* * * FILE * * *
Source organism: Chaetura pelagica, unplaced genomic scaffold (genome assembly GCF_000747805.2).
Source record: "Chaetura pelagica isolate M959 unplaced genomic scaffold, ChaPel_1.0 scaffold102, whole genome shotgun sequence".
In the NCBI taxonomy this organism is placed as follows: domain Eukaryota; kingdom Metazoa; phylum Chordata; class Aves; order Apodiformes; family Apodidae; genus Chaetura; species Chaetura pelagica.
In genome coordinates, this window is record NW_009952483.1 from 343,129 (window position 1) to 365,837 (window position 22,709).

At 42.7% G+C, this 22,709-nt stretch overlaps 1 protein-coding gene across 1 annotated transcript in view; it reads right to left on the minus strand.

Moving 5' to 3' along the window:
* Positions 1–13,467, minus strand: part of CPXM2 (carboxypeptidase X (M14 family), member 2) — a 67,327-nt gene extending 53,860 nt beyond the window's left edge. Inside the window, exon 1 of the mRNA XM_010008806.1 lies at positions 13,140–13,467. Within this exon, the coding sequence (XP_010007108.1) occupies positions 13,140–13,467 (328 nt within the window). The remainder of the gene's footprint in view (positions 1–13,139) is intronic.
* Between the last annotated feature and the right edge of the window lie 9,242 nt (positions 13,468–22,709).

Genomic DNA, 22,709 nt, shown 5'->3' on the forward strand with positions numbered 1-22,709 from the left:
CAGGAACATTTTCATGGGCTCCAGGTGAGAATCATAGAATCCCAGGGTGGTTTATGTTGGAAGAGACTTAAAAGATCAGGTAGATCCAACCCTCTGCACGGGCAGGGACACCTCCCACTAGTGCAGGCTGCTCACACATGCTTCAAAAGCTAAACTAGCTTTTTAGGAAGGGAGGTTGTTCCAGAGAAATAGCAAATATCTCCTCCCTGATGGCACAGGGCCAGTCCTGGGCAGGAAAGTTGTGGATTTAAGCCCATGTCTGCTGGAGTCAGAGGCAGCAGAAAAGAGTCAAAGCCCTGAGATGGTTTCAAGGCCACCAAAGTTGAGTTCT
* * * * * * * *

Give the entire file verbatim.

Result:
Source organism: Chaetura pelagica, unplaced genomic scaffold (genome assembly GCF_000747805.2).
Source record: "Chaetura pelagica isolate M959 unplaced genomic scaffold, ChaPel_1.0 scaffold102, whole genome shotgun sequence".
In the NCBI taxonomy this organism is placed as follows: domain Eukaryota; kingdom Metazoa; phylum Chordata; class Aves; order Apodiformes; family Apodidae; genus Chaetura; species Chaetura pelagica.
In genome coordinates, this window is record NW_009952483.1 from 343,129 (window position 1) to 365,837 (window position 22,709).

At 42.7% G+C, this 22,709-nt stretch overlaps 1 protein-coding gene across 1 annotated transcript in view; it reads right to left on the minus strand.

Moving 5' to 3' along the window:
* Positions 1–13,467, minus strand: part of CPXM2 (carboxypeptidase X (M14 family), member 2) — a 67,327-nt gene extending 53,860 nt beyond the window's left edge. Inside the window, exon 1 of the mRNA XM_010008806.1 lies at positions 13,140–13,467. Within this exon, the coding sequence (XP_010007108.1) occupies positions 13,140–13,467 (328 nt within the window). The remainder of the gene's footprint in view (positions 1–13,139) is intronic.
* Between the last annotated feature and the right edge of the window lie 9,242 nt (positions 13,468–22,709).

Genomic DNA, 22,709 nt, shown 5'->3' on the forward strand with positions numbered 1-22,709 from the left:
CAGGAACATTTTCATGGGCTCCAGGTGAGAATCATAGAATCCCAGGGTGGTTTATGTTGGAAGAGACTTAAAAGATCAGGTAGATCCAACCCTCTGCACGGGCAGGGACACCTCCCACTAGTGCAGGCTGCTCACACATGCTTCAAAAGCTAAACTAGCTTTTTAGGAAGGGAGGTTGTTCCAGAGAAATAGCAAATATCTCCTCCCTGATGGCACAGGGCCAGTCCTGGGCAGGAAAGTTGTGGATTTAAGCCCATGTCTGCTGGAGTCAGAGGCAGCAGAAAAGAGTCAAAGCCCTGAGATGGTTTCAAGGCCACCAAAGTTGAGTTCT